The newly released forest management plan has come under fire from both sides of the forestry debate as either going too far or not far enough. Source: The Donnybrook-Bridgetown Mail
The new framework will be used on 2.5 million hectares of land vested with the Conservation Commission of Western Australia for the next decade.
Environment Minister Albert Jacob said the Forest Management Plan 2014-23 struck the right balance between conservation and other activities.
“This new plan incorporates a number of management activities to ensure biodiversity and water catchments are protected, while at the same time
allowing for recreation and a sustainable native forest products industry,” he said.
“The plan is based on scientific knowledge, and the potential impact of climate change has been taken into account.”
WA Forest Alliance convener Jess Beckerling said it came as no surprise the environment minister had approved the plan.
“The Barnett government has shown nothing but contempt for the community and independent science on the issue of forest management in WA,”
“The campaign for forest and wildlife protection is gaining impressive momentum and we are confident we will protect WA’s remaining native forests with or without the Barnett government.
“Ordinary people will often tolerate some damage to the environment when there is a clear need or benefit, but in this case forests are being destroyed, iconic wildlife face increasing risk of extinction and tax payers are footing the bill.
“The minister and the Barnett government have made a grave error choosing to continue to prop up this destructive and costly industry when the alternatives are sustainable, profitable and offer better, more resilient employment to local communities as well as protection for our dwindling forest habitats.
“We will not rest until forest habitats are protected and the timber industry fully transitioned into sustainably grown plantations and farm forestry,” she said.
Under the plan, more than 334,000ha of old-growth forest will be protected.
There will be enhanced protection for large marri trees, which provide nesting and food for black cockatoos, increased retention of habitat logs for native animals, improved monitoring and reporting on the health and diversity of the forest and a new objective to protect and conserve the value of the land to Noongar culture and heritage.
Forest Industries Federation executive director Melissa Haslam said it was the most over-precautionary plan the industry had seen.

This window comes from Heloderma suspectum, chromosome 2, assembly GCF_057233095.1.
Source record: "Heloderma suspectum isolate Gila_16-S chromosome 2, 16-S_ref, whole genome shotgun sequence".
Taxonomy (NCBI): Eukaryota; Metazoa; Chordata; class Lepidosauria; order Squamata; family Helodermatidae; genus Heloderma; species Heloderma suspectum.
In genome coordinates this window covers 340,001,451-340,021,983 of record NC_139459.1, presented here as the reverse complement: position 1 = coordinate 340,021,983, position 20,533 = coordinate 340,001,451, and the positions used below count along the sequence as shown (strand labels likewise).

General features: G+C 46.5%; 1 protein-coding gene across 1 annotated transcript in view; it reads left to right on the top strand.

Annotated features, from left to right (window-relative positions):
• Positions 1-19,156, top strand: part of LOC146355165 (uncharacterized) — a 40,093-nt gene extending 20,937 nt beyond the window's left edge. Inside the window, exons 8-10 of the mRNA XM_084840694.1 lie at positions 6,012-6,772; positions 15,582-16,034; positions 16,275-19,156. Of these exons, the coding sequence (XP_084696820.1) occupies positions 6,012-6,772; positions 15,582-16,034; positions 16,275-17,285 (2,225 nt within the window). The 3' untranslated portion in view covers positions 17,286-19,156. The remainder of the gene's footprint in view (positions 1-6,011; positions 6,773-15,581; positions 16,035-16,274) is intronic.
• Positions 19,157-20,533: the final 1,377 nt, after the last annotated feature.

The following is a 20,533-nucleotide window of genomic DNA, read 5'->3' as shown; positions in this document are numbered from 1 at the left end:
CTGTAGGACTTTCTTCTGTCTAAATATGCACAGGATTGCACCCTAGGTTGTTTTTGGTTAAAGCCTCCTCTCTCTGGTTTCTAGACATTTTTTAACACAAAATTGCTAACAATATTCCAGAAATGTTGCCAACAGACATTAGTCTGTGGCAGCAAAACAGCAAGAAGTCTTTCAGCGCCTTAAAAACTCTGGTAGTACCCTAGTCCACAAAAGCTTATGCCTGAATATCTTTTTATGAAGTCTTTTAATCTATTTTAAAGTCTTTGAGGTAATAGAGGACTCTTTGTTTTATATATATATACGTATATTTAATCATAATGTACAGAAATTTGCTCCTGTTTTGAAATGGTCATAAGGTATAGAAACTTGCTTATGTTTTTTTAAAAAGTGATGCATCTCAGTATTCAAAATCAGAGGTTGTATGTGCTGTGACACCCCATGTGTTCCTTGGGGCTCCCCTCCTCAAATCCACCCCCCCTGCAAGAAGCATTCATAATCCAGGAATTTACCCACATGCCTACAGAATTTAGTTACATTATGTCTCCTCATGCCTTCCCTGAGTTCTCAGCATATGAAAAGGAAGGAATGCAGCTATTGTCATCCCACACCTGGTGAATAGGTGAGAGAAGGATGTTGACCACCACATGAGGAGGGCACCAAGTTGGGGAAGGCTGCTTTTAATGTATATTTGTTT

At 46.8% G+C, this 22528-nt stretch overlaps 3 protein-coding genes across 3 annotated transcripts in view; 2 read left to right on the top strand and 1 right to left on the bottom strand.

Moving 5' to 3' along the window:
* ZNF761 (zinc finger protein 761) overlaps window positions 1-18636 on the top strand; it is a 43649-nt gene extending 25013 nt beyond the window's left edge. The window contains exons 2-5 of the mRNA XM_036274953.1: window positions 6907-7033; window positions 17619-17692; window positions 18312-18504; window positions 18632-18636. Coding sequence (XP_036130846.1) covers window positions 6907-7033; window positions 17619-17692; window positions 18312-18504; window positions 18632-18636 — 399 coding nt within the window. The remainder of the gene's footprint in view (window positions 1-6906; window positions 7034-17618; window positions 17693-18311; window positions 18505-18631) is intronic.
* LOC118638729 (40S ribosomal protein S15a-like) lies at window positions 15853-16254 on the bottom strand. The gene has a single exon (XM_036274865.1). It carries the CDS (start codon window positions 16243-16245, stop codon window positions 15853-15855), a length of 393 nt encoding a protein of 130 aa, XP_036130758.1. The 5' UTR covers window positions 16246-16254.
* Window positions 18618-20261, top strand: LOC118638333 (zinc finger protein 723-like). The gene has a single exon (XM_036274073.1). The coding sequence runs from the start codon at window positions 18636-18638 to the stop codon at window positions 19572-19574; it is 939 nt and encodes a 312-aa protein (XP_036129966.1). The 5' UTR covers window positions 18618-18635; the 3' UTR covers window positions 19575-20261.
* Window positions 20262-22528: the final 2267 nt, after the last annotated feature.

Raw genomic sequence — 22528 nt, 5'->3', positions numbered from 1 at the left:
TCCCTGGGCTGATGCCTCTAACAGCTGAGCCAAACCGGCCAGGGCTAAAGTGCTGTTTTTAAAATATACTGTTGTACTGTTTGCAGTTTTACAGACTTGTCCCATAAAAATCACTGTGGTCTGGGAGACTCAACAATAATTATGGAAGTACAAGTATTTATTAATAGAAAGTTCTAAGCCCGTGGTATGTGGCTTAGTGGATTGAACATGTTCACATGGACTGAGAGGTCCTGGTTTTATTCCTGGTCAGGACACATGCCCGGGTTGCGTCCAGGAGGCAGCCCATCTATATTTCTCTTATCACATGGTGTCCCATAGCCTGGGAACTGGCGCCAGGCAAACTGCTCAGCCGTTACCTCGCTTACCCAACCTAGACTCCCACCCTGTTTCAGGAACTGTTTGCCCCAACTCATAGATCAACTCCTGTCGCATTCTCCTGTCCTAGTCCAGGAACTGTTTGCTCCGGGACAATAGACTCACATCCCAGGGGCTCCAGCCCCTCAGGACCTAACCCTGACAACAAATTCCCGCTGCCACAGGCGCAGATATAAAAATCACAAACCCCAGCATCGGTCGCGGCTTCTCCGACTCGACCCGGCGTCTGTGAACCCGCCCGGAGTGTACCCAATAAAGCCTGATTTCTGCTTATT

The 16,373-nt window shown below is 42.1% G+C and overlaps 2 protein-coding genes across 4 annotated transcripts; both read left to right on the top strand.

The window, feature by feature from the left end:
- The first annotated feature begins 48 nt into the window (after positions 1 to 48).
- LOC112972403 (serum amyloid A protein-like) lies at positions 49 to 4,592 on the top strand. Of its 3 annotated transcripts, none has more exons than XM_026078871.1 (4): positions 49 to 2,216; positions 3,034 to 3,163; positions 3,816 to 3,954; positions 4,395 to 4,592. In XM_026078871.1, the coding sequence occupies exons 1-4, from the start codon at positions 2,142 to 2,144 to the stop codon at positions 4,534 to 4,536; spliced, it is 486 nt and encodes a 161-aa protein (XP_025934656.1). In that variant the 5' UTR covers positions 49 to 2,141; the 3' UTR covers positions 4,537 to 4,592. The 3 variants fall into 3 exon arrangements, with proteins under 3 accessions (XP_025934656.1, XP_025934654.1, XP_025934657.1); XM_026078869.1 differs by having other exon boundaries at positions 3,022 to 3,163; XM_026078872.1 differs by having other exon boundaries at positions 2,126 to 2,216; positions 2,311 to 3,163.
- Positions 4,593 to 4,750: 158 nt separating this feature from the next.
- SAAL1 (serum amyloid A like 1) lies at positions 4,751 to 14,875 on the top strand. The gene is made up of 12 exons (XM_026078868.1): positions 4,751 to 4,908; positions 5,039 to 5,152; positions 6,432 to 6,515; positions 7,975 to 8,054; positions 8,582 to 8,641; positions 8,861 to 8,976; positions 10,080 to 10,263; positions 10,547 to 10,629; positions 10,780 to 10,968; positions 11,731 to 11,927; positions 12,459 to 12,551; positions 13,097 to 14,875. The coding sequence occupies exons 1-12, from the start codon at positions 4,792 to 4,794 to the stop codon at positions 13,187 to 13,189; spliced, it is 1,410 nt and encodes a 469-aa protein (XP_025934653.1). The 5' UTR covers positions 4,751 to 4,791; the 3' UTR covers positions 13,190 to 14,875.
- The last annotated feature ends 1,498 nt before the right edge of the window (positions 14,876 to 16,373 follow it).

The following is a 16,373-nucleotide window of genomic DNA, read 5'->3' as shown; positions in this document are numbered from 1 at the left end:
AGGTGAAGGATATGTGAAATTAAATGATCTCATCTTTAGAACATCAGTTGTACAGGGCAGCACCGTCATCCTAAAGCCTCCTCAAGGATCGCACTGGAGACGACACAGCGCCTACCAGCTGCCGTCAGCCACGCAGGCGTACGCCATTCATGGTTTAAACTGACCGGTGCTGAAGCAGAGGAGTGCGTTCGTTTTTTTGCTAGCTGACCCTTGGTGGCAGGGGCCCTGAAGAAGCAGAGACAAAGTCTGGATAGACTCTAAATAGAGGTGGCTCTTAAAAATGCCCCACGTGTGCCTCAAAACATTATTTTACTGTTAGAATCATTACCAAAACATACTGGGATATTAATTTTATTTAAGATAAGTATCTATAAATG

“Layer upon layer of environmental assessment, with little to no regard for the future of the timber industry, has produced a plan which will make it extremely difficult for our established businesses,” she said.
“The excessive environmental prescriptions will escalate the costs of harvesting and force us into a higher proportion of lower-yielding forest.
“We have no argument with a plan which meets all the environmental criteria, but where these requirements are being vastly exceeded to the detriment of the industry, this is unacceptable.
“There will be much pressure on the industry under these strict conditions, however for the thousands of people employed directly and indirectly by the timber industry, generating $1.6 billion annually for our economy, it is going to be essential we make this work.”
The Forest Products Commission supported the plan, but said its strict requirements would result in some significant challenges for the industry.
“The plan is based on long-term scientific research, and sets out harvesting limits that are well within sustainable levels. Under the new plan more than 62% of the state’s native forests is set aside in reserves, and all areas classified as old-growth forest are reserved and protected,” a spokeswoman said.
“It will see improved monitoring and reporting of forest health and biodiversity and will ensure forests are fully regenerated after harvest.”
However, she said under the new plan there would be challenges for the native timber industry.
“One of these will be to ensure the existing industry has ongoing access to suitable timber for processing and value-adding into furniture, joinery and flooring. There will also be higher costs of accessing the forest as a result of the increased protection of conservation values.
“In addition, areas available for harvesting contain a larger proportion of low yielding forests than under the previous plan,” she said.
“On the other hand, there are opportunities for the timber industry to develop with new technology in engineered wood products, biofuels and bioenergy.
“These initiatives require large investments and will have important regional socio-economic benefit if successful.
“In 2012-13 the FPC’s operating profit was $4.6 million and it paid $3.3 million in dividends to the state government. Since becoming a separate entity in 2000 the FPC has made a total operating profit of $61.3 million.”